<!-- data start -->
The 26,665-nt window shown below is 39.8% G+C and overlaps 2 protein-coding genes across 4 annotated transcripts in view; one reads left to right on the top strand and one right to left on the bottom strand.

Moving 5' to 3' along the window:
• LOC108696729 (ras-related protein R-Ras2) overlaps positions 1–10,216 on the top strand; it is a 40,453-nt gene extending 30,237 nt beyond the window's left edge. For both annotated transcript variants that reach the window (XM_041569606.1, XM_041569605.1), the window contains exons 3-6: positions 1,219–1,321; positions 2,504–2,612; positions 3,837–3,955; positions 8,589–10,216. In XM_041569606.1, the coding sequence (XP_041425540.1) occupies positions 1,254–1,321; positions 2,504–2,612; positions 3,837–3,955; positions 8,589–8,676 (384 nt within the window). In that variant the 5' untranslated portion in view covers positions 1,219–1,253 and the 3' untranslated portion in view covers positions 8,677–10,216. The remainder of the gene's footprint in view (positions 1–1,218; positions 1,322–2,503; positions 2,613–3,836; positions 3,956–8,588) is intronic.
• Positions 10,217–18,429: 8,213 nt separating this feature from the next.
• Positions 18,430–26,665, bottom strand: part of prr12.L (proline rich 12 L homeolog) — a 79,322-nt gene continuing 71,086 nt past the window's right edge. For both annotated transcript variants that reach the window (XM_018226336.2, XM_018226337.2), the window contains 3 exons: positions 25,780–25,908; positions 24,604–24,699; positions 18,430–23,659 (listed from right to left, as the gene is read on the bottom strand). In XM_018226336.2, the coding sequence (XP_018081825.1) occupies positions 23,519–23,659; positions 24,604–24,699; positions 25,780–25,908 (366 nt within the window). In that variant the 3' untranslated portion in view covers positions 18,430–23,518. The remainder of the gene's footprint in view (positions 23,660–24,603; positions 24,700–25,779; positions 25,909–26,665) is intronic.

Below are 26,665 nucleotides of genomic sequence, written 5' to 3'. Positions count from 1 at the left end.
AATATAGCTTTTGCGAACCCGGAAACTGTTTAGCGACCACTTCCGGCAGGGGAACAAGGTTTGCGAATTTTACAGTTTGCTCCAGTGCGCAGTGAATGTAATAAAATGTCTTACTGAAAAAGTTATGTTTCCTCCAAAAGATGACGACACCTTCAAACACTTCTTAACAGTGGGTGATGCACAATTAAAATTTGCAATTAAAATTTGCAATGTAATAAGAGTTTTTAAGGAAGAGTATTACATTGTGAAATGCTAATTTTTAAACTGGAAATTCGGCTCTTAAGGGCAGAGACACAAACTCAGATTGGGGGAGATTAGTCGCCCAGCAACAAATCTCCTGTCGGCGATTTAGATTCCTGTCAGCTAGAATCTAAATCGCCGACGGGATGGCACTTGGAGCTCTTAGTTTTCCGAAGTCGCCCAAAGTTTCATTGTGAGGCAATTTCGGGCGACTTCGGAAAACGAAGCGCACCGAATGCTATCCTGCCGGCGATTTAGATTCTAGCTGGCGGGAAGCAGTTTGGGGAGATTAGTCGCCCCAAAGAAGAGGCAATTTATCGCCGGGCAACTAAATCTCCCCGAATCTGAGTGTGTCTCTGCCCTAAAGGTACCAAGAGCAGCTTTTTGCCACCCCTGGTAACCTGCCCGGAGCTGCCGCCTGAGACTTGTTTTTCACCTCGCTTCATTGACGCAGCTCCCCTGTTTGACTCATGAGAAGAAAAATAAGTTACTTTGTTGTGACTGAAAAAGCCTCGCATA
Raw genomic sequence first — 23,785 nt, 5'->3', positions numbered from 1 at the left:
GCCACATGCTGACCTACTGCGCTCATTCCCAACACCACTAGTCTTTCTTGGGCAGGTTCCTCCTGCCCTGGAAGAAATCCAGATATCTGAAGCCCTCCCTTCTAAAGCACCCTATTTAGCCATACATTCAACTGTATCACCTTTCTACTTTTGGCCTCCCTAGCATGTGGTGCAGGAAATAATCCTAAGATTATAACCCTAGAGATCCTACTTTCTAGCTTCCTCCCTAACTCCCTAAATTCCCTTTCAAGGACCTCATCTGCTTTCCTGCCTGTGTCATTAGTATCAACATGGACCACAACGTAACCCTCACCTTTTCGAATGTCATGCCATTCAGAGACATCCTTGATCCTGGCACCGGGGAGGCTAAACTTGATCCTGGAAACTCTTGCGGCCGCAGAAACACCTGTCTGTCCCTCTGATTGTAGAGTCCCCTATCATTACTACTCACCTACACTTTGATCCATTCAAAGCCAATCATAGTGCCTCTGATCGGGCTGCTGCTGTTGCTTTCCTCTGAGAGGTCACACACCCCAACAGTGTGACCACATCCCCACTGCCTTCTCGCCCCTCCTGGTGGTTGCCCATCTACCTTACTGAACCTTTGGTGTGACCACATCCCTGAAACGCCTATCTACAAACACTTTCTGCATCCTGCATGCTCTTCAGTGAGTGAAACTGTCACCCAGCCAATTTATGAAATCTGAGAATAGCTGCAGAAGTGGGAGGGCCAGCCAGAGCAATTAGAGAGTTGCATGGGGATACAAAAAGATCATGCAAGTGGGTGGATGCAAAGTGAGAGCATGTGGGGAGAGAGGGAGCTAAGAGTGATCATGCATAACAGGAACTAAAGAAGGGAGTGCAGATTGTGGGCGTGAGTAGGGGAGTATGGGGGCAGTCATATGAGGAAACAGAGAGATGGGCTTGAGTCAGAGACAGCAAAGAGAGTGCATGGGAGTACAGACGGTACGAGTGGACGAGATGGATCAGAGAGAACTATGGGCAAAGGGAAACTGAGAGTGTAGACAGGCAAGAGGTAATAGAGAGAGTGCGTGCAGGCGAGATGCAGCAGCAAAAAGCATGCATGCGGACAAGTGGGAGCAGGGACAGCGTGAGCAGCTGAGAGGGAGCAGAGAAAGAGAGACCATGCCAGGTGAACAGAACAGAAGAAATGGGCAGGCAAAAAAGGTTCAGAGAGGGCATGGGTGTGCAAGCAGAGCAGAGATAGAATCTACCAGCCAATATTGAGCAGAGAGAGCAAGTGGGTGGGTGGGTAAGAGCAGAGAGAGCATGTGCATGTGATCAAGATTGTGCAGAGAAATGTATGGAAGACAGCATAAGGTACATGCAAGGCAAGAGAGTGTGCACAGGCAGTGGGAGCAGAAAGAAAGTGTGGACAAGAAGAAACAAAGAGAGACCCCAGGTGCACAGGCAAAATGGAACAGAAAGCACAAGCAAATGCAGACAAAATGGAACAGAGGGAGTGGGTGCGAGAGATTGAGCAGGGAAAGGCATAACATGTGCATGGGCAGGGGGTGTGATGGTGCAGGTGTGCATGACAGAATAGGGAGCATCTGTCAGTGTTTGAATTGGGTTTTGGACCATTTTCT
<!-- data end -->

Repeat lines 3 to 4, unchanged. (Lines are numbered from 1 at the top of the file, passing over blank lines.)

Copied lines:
• LOC108696729 (ras-related protein R-Ras2) overlaps positions 1–10,216 on the top strand; it is a 40,453-nt gene extending 30,237 nt beyond the window's left edge. For both annotated transcript variants that reach the window (XM_041569606.1, XM_041569605.1), the window contains exons 3-6: positions 1,219–1,321; positions 2,504–2,612; positions 3,837–3,955; positions 8,589–10,216. In XM_041569606.1, the coding sequence (XP_041425540.1) occupies positions 1,254–1,321; positions 2,504–2,612; positions 3,837–3,955; positions 8,589–8,676 (384 nt within the window). In that variant the 5' untranslated portion in view covers positions 1,219–1,253 and the 3' untranslated portion in view covers positions 8,677–10,216. The remainder of the gene's footprint in view (positions 1–1,218; positions 1,322–2,503; positions 2,613–3,836; positions 3,956–8,588) is intronic.
• Positions 10,217–18,429: 8,213 nt separating this feature from the next.